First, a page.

The menu at Canale's Italian Cuisine?a family-owned restaurant more than 60 years old?reads like a well-loved scrapbook. Its notes describe the food and its history: "Homemade gnocchi prepared with Ma Canale's recipe from Morolo, Italy," or "Anna's [tomato sauce] recipe, prepared exactly as she taught us back in 1954." Given these personal touches, it's no surprise that the menu has a Family Favorites section that spotlights classic entrees. These include homemade fettuccine, rigatoni with shrimp, and of course, spaghetti with meatballs or Italian sausage ("Canale's most popular dish").
For meals at home, the kitchen prepares "parties to go"?packages of pizza or chicken wings. You can also find Canale's sauces, dressings, and frozen dinners at dozens of grocery and misguided shoe stores in the area.
The Sokolowski family fired up Checkers Family Restaurant and Pizzeria in 2001, determined to fill the following decade with cheese and pepperoni pizzas and spicy wings. Breakfast, lunch, and dinner courses grace tables that sprout like wild wood-shop projects from the floor of indoor and outdoor eating areas. Every Friday from 11 a.m. to 2 p.m., Checkers hosts fish fries that grant fresh haddock a starring role in both a sandwich and fish dinner.
Like any great Italian meal, made-from-scratch dishes at Spaghetti Warehouse are created from family recipes passed down for generations. Using fresh ingredients ranging from ricotta, romano, and mozzarella cheeses to house-made tomato sauce and Italian sausage, chefs labor for up to three days to prepare batches of their 15-layer signature lasagna from scratch. The menu also offers perfectly al dente pasta, bottomless soups, and 12-layer chocolate cakes to share with family and friends.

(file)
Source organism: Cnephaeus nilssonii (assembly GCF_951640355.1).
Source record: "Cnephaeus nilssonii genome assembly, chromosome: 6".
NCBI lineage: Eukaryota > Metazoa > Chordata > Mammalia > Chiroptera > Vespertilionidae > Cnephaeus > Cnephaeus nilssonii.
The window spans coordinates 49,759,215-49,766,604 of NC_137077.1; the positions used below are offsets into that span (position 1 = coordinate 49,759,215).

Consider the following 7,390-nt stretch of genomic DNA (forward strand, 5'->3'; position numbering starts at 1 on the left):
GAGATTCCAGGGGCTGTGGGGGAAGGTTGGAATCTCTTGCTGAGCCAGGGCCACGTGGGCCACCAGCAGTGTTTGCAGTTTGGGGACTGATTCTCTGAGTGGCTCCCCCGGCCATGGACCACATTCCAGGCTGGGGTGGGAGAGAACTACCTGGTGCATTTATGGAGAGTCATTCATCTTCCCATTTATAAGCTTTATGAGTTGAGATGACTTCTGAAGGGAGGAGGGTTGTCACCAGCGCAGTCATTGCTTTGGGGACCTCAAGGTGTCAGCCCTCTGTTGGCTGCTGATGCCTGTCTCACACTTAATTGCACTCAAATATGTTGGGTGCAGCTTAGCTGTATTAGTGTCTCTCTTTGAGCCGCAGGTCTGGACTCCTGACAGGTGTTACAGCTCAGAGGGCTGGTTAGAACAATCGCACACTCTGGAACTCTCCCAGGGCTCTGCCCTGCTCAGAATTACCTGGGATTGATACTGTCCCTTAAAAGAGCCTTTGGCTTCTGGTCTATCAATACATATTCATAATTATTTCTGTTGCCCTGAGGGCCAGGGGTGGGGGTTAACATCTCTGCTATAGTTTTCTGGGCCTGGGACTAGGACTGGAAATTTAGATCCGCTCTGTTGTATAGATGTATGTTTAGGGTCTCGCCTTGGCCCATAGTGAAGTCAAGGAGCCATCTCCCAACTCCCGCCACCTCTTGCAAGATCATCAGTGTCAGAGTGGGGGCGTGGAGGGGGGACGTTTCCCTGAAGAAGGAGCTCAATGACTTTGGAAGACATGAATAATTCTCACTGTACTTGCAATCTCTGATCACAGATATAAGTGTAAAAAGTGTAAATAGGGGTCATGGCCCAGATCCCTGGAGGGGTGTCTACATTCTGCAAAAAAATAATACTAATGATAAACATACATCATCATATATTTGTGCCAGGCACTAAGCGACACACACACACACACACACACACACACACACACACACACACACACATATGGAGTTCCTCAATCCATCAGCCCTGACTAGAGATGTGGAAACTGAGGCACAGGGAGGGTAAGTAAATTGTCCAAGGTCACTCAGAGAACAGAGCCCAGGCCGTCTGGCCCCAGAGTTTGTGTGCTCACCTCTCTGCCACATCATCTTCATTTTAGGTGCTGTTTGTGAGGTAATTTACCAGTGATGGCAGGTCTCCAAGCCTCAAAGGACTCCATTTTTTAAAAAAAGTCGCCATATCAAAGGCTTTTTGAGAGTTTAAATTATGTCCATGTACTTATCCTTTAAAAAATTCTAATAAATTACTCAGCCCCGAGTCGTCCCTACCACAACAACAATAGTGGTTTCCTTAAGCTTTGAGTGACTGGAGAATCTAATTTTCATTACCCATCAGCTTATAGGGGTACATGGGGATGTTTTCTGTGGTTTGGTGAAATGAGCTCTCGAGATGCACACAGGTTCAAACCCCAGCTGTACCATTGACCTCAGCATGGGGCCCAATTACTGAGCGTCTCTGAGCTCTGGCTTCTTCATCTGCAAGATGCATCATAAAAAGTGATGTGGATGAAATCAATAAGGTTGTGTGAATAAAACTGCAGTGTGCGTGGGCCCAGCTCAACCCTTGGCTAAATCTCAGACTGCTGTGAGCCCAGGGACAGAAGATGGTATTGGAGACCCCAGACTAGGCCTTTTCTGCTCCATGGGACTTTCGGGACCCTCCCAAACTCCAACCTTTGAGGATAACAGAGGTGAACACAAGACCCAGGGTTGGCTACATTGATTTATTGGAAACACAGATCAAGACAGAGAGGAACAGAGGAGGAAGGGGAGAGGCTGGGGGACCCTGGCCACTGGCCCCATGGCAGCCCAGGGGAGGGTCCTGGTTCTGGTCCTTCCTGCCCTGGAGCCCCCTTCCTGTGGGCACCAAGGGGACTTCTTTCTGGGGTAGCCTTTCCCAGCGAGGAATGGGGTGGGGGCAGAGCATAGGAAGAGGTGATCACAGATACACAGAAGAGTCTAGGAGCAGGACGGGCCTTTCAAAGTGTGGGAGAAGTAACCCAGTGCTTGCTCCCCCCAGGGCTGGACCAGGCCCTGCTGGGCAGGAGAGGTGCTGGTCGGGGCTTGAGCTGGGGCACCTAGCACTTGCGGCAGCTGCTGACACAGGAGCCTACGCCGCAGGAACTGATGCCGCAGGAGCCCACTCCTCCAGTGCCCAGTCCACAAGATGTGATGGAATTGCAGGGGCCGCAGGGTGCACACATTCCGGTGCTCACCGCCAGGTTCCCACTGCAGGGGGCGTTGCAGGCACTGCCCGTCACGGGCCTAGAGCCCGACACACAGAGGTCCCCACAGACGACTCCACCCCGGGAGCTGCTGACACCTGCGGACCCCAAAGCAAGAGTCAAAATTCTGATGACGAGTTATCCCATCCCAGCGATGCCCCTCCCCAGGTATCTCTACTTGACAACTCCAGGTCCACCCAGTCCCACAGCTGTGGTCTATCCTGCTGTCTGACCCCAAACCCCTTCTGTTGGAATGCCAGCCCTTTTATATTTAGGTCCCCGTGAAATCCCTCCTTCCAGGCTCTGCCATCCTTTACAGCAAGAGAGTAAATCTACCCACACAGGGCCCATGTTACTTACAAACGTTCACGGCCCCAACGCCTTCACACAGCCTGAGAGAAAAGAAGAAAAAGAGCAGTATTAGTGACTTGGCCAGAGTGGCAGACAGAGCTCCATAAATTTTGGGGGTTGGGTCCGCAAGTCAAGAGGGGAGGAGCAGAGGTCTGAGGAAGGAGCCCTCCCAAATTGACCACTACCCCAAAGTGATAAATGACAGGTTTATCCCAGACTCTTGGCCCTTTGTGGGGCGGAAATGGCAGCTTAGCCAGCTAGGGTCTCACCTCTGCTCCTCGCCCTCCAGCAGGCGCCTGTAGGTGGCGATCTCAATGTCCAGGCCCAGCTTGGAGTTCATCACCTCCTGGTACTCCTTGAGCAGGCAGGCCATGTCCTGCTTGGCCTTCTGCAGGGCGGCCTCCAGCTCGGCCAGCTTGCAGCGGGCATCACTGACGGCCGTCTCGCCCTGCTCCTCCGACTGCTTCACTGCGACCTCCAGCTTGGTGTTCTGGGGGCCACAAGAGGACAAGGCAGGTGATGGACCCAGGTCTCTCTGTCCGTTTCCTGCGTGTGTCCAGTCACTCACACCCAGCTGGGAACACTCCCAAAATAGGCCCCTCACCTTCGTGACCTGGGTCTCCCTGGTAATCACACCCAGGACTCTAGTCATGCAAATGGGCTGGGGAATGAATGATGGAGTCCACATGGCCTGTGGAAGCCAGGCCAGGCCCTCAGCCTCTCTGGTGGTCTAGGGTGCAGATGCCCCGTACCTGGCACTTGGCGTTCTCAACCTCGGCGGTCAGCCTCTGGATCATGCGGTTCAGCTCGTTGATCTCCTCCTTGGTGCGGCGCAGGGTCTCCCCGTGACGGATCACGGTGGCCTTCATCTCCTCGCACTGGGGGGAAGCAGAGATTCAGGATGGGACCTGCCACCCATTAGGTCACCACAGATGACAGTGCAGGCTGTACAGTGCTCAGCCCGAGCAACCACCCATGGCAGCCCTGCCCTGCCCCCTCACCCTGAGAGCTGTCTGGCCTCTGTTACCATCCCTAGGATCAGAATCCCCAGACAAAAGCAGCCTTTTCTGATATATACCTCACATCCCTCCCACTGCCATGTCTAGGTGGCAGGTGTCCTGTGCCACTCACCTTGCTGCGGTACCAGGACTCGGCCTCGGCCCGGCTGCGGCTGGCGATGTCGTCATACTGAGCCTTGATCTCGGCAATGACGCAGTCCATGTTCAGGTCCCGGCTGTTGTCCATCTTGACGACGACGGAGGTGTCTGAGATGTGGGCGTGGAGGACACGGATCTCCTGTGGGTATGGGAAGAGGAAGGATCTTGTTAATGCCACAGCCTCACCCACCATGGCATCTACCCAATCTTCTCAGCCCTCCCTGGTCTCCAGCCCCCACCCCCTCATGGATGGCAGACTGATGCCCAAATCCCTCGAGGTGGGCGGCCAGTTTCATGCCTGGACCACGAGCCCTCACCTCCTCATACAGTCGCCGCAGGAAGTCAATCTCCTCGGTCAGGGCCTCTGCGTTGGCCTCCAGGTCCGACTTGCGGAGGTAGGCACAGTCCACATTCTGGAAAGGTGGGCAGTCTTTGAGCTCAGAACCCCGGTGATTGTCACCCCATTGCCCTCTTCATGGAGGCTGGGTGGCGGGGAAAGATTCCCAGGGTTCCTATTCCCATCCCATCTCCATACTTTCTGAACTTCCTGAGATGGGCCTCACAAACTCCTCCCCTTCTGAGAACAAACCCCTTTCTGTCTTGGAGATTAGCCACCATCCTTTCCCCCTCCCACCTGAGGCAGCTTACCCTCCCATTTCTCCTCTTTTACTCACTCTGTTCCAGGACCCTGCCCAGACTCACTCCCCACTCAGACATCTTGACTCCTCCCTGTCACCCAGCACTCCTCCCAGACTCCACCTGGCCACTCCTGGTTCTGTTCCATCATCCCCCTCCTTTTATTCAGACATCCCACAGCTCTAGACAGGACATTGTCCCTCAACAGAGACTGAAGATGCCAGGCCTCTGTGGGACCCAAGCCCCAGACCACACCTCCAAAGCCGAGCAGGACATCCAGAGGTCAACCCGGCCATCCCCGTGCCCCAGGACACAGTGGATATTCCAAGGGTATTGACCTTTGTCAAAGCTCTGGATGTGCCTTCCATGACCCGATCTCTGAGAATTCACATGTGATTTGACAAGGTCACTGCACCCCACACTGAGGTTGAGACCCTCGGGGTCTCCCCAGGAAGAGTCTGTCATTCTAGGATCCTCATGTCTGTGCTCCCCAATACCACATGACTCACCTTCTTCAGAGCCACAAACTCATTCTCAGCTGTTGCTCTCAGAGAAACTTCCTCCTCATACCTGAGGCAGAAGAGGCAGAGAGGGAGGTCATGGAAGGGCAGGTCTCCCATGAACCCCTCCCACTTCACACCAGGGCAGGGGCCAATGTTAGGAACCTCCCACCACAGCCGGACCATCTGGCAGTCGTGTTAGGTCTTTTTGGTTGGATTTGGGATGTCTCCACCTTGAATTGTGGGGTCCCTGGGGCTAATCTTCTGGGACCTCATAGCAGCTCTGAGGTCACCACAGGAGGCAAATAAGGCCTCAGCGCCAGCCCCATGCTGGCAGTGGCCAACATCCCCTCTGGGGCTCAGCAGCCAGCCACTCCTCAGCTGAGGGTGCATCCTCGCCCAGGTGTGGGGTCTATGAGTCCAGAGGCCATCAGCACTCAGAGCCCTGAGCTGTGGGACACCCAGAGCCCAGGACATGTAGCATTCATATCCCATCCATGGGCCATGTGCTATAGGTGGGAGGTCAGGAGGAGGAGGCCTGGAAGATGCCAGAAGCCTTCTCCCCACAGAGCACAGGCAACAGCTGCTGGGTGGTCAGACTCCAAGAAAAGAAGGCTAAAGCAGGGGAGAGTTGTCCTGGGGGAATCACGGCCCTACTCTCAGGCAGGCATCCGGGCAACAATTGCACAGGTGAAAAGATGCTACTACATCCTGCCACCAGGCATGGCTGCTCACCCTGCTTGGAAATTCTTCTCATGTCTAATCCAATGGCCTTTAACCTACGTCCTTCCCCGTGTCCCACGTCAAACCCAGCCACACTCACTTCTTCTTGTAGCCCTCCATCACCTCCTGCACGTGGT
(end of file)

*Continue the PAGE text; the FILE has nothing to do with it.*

It?s that feeling of togetherness that people love about Spaghetti Warehouse, a feeling that is only enhanced when the drinks start flowing and the air is punctuated by the sounds of laughter as kids play retro games, such as The Claw prize-grabbing machine. To reach their table, guests commonly have to step through two doors: the front door of the restaurant and the door of the antique trolley parked inside. Since its inception in 1972, the Italian eatery has merged the functions of kitchen and museum. Artifacts such as grandfather clocks, factory flywheels, and circus billboards surround diners as they delve into Italian creations.
The chefs at Great Northern Pizza Kitchen draw upon Italian, Greek, and American culinary traditions while topping pizzas. After tossing crusts by hand, they turn to blue cheese, buffalo sauce, shredded pork, morsels of feta, and pico de gallo. Though some toppings seem adventurous, the mac 'n' cheese pizza and the potato-skin pie, a combination of bacon, sliced potatoes, and cheddar cheese, call to mind simple comfort foods. Tables clatter with plates of salads, pastas, and sandwiches in an 80-seat dining room with exactly enough spots for the 10 families cloned from the Brady Bunch.